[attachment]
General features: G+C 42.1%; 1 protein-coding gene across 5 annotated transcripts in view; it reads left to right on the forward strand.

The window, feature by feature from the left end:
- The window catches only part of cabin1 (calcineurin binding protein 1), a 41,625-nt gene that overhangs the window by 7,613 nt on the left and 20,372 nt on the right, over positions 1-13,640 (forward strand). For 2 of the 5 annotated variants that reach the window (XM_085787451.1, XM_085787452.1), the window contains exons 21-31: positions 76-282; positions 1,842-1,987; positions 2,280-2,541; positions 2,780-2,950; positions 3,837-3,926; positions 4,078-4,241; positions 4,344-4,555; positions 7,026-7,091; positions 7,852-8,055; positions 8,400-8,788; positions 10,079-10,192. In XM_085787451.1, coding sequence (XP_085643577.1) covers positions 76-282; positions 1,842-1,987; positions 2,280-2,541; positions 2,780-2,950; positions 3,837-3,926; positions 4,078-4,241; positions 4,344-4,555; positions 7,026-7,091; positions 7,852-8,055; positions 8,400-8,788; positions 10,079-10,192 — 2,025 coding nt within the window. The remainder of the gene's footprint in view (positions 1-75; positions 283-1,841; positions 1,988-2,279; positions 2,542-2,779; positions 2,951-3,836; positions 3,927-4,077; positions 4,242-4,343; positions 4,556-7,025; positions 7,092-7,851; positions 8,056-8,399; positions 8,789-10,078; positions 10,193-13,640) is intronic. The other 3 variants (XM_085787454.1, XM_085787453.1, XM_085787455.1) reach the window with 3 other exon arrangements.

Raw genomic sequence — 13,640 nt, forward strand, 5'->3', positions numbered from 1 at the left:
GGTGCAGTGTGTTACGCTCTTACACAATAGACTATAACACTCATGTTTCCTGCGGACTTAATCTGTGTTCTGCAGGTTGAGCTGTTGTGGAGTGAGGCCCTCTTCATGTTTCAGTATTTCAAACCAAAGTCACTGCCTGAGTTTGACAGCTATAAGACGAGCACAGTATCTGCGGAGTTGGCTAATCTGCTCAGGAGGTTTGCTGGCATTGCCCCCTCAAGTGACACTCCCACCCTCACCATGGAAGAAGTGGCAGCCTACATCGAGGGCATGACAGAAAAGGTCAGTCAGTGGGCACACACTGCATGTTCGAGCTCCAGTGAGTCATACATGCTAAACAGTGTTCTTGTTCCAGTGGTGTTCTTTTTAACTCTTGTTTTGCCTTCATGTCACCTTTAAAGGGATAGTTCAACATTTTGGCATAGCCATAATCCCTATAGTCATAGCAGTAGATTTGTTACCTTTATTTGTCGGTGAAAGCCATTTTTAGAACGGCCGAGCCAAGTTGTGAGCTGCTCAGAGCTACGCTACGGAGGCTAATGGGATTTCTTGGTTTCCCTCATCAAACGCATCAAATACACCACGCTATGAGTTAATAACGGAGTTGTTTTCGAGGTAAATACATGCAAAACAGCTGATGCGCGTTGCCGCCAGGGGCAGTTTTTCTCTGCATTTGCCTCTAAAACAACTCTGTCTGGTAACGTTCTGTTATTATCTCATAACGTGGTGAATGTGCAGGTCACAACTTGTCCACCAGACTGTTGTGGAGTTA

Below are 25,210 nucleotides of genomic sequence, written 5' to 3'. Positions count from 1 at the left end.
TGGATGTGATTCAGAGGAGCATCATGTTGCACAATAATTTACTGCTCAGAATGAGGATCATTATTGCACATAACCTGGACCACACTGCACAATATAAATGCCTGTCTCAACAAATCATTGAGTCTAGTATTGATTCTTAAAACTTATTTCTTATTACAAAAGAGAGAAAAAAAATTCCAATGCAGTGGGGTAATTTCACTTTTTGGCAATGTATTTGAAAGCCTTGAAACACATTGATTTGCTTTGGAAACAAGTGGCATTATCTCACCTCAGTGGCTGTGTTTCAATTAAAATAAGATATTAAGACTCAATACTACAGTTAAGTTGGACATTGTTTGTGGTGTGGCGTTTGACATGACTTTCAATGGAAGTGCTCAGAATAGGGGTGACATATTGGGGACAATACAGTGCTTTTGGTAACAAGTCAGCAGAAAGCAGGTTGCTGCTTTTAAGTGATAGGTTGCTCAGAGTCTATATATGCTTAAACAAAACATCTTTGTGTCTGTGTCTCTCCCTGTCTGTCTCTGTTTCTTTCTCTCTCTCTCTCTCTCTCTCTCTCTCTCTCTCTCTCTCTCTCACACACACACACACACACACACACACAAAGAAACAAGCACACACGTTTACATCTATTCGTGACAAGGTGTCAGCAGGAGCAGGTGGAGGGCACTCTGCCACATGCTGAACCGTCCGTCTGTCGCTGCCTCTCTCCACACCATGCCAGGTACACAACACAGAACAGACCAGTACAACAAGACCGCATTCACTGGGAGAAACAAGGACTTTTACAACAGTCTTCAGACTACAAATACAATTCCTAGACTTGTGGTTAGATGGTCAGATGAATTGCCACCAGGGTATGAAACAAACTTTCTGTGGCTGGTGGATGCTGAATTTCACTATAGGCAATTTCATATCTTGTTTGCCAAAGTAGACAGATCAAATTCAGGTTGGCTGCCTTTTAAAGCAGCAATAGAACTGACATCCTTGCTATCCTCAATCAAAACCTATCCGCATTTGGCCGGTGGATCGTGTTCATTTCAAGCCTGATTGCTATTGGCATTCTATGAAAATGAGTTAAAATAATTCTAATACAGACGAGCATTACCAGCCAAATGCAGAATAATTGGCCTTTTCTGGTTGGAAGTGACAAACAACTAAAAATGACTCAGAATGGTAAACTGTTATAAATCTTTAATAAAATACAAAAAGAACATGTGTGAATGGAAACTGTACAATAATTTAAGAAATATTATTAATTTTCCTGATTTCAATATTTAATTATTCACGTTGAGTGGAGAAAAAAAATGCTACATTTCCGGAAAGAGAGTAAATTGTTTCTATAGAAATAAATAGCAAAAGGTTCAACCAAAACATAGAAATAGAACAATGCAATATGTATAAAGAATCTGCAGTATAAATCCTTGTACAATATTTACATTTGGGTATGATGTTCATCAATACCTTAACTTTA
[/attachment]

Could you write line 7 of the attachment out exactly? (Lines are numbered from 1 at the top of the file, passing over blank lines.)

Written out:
TGGATGTGATTCAGAGGAGCATCATGTTGCACAATAATTTACTGCTCAGAATGAGGATCATTATTGCACATAACCTGGACCACACTGCACAATATAAATGCCTGTCTCAACAAATCATTGAGTCTAGTATTGATTCTTAAAACTTATTTCTTATTACAAAAGAGAGAAAAAAAATTCCAATGCAGTGGGGTAATTTCACTTTTTGGCAATGTATTTGAAAGCCTTGAAACACATTGATTTGCTTTGGAAACAAGTGGCATTATCTCACCTCAGTGGCTGTGTTTCAATTAAAATAAGATATTAAGACTCAATACTACAGTTAAGTTGGACATTGTTTGTGGTGTGGCGTTTGACATGACTTTCAATGGAAGTGCTCAGAATAGGGGTGACATATTGGGGACAATACAGTGCTTTTGGTAACAAGTCAGCAGAAAGCAGGTTGCTGCTTTTAAGTGATAGGTTGCTCAGAGTCTATATATGCTTAAACAAAACATCTTTGTGTCTGTGTCTCTCCCTGTCTGTCTCTGTTTCTTTCTCTCTCTCTCTCTCTCTCTCTCTCTCTCTCTCTCTCTCTCTCACACACACACACACACACACACACACAAAGAAACAAGCACACACGTTTACATCTATTCGTGACAAGGTGTCAGCAGGAGCAGGTGGAGGGCACTCTGCCACATGCTGAACCGTCCGTCTGTCGCTGCCTCTCTCCACACCATGCCAGGTACACAACACAGAACAGACCAGTACAACAAGACCGCATTCACTGGGAGAAACAAGGACTTTTACAACAGTCTTCAGACTACAAATACAATTCCTAGACTTGTGGTTAGATGGTCAGATGAATTGCCACCAGGGTATGAAACAAACTTTCTGTGGCTGGTGGATGCTGAATTTCACTATAGGCAATTTCATATCTTGTTTGCCAAAGTAGACAGATCAAATTCAGGTTGGCTGCCTTTTAAAGCAGCAATAGAACTGACATCCTTGCTATCCTCAATCAAAACCTATCCGCATTTGGCCGGTGGATCGTGTTCATTTCAAGCCTGATTGCTATTGGCATTCTATGAAAATGAGTTAAAATAATTCTAATACAGACGAGCATTACCAGCCAAATGCAGAATAATTGGCCTTTTCTGGTTGGAAGTGACAAACAACTAAAAATGACTCAGAATGGTAAACTGTTATAAATCTTTAATAAAATACAAAAAGAACATGTGTGAATGGAAACTGTACAATAATTTAAGAAATATTATTAATTTTCCTGATTTCAATATTTAATTATTCACGTTGAGTGGAGAAAAAAAATGCTACATTTCCGGAAAGAGAGTAAATTGTTTCTATAGAAATAAATAGCAAAAGGTTCAACCAAAACATAGAAATAGAACAATGCAATATGTATAAAGAATCTGCAGTATAAATCCTTGTACAATATTTACATTTGGGTATGATGTTCATCAATACCTTAACTTTA